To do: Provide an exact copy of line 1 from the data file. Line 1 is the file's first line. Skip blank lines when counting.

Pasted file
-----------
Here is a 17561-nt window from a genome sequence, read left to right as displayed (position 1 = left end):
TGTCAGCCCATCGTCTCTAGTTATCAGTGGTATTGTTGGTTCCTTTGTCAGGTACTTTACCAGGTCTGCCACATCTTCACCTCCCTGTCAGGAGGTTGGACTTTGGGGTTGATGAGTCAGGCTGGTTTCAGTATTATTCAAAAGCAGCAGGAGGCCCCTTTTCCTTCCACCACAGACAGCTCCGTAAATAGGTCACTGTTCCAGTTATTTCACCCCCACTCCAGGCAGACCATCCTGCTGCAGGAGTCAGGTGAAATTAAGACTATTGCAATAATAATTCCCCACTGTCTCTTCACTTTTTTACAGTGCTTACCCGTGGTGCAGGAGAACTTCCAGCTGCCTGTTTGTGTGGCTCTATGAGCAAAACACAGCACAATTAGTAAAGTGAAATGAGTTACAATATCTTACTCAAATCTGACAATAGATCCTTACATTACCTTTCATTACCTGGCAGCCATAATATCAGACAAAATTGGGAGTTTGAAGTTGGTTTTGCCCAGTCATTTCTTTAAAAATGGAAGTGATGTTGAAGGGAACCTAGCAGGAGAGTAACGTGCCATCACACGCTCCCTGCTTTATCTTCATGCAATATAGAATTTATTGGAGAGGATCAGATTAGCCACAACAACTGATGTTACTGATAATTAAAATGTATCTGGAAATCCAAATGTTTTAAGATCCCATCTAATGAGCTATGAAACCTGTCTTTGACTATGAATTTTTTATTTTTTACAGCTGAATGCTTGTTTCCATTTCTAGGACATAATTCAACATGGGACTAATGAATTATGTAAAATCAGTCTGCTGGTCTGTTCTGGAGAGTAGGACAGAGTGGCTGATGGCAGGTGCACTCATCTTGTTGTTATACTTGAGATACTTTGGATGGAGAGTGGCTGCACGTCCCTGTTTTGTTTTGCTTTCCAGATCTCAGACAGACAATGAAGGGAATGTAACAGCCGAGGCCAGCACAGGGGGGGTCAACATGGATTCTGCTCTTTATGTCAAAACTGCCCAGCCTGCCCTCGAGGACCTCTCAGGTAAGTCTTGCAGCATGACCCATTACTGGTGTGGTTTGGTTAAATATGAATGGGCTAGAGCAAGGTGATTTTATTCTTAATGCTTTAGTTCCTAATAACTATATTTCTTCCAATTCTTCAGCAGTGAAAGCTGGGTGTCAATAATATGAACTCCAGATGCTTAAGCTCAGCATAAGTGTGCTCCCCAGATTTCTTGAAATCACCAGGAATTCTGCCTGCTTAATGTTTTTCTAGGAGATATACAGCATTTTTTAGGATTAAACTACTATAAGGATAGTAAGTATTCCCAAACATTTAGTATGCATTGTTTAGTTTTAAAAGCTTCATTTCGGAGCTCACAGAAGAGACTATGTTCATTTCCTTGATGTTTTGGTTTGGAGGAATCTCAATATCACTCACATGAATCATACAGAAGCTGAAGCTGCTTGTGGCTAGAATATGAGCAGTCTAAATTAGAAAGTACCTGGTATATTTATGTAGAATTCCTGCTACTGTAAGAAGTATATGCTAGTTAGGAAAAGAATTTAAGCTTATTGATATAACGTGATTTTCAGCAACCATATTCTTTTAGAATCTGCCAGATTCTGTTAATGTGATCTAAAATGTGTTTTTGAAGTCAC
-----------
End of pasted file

Here is a 17561-nt window from a genome sequence, read left to right as displayed (position 1 = left end):